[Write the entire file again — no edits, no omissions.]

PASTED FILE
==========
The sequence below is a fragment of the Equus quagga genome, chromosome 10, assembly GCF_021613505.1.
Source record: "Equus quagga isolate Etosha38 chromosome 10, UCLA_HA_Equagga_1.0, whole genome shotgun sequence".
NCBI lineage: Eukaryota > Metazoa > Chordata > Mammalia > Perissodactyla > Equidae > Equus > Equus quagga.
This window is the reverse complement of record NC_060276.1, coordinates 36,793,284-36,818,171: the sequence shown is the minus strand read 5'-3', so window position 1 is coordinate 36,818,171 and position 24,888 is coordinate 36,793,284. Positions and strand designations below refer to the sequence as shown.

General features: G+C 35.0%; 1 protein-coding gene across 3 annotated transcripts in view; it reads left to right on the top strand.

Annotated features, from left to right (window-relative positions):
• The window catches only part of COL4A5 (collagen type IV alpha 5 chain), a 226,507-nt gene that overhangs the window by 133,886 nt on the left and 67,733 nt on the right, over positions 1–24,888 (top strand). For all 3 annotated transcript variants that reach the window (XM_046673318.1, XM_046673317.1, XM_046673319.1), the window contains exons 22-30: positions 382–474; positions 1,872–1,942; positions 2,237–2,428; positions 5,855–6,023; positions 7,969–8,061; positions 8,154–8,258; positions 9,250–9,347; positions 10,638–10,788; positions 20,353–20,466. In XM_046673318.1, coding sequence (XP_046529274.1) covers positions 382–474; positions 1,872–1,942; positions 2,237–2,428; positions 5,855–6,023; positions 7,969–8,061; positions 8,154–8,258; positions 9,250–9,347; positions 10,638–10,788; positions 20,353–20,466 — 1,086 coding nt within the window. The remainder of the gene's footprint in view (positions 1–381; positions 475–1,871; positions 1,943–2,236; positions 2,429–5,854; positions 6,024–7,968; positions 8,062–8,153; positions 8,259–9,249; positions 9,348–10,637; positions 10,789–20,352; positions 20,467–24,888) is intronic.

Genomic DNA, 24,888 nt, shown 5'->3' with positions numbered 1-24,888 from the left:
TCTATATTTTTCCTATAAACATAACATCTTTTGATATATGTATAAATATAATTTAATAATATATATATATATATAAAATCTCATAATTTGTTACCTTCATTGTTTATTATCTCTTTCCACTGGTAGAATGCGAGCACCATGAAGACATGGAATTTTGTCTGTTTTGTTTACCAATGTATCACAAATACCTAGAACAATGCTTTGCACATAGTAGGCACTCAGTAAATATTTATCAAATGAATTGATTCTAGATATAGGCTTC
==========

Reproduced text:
The sequence below is a fragment of the Equus quagga genome, chromosome 10, assembly GCF_021613505.1.
Source record: "Equus quagga isolate Etosha38 chromosome 10, UCLA_HA_Equagga_1.0, whole genome shotgun sequence".
NCBI lineage: Eukaryota > Metazoa > Chordata > Mammalia > Perissodactyla > Equidae > Equus > Equus quagga.
This window is the reverse complement of record NC_060276.1, coordinates 36,793,284-36,818,171: the sequence shown is the minus strand read 5'-3', so window position 1 is coordinate 36,818,171 and position 24,888 is coordinate 36,793,284. Positions and strand designations below refer to the sequence as shown.

General features: G+C 35.0%; 1 protein-coding gene across 3 annotated transcripts in view; it reads left to right on the top strand.

Annotated features, from left to right (window-relative positions):
• The window catches only part of COL4A5 (collagen type IV alpha 5 chain), a 226,507-nt gene that overhangs the window by 133,886 nt on the left and 67,733 nt on the right, over positions 1–24,888 (top strand). For all 3 annotated transcript variants that reach the window (XM_046673318.1, XM_046673317.1, XM_046673319.1), the window contains exons 22-30: positions 382–474; positions 1,872–1,942; positions 2,237–2,428; positions 5,855–6,023; positions 7,969–8,061; positions 8,154–8,258; positions 9,250–9,347; positions 10,638–10,788; positions 20,353–20,466. In XM_046673318.1, coding sequence (XP_046529274.1) covers positions 382–474; positions 1,872–1,942; positions 2,237–2,428; positions 5,855–6,023; positions 7,969–8,061; positions 8,154–8,258; positions 9,250–9,347; positions 10,638–10,788; positions 20,353–20,466 — 1,086 coding nt within the window. The remainder of the gene's footprint in view (positions 1–381; positions 475–1,871; positions 1,943–2,236; positions 2,429–5,854; positions 6,024–7,968; positions 8,062–8,153; positions 8,259–9,249; positions 9,348–10,637; positions 10,789–20,352; positions 20,467–24,888) is intronic.

Genomic DNA, 24,888 nt, shown 5'->3' with positions numbered 1-24,888 from the left:
TCTATATTTTTCCTATAAACATAACATCTTTTGATATATGTATAAATATAATTTAATAATATATATATATATATAAAATCTCATAATTTGTTACCTTCATTGTTTATTATCTCTTTCCACTGGTAGAATGCGAGCACCATGAAGACATGGAATTTTGTCTGTTTTGTTTACCAATGTATCACAAATACCTAGAACAATGCTTTGCACATAGTAGGCACTCAGTAAATATTTATCAAATGAATTGATTCTAGATATAGGCTTC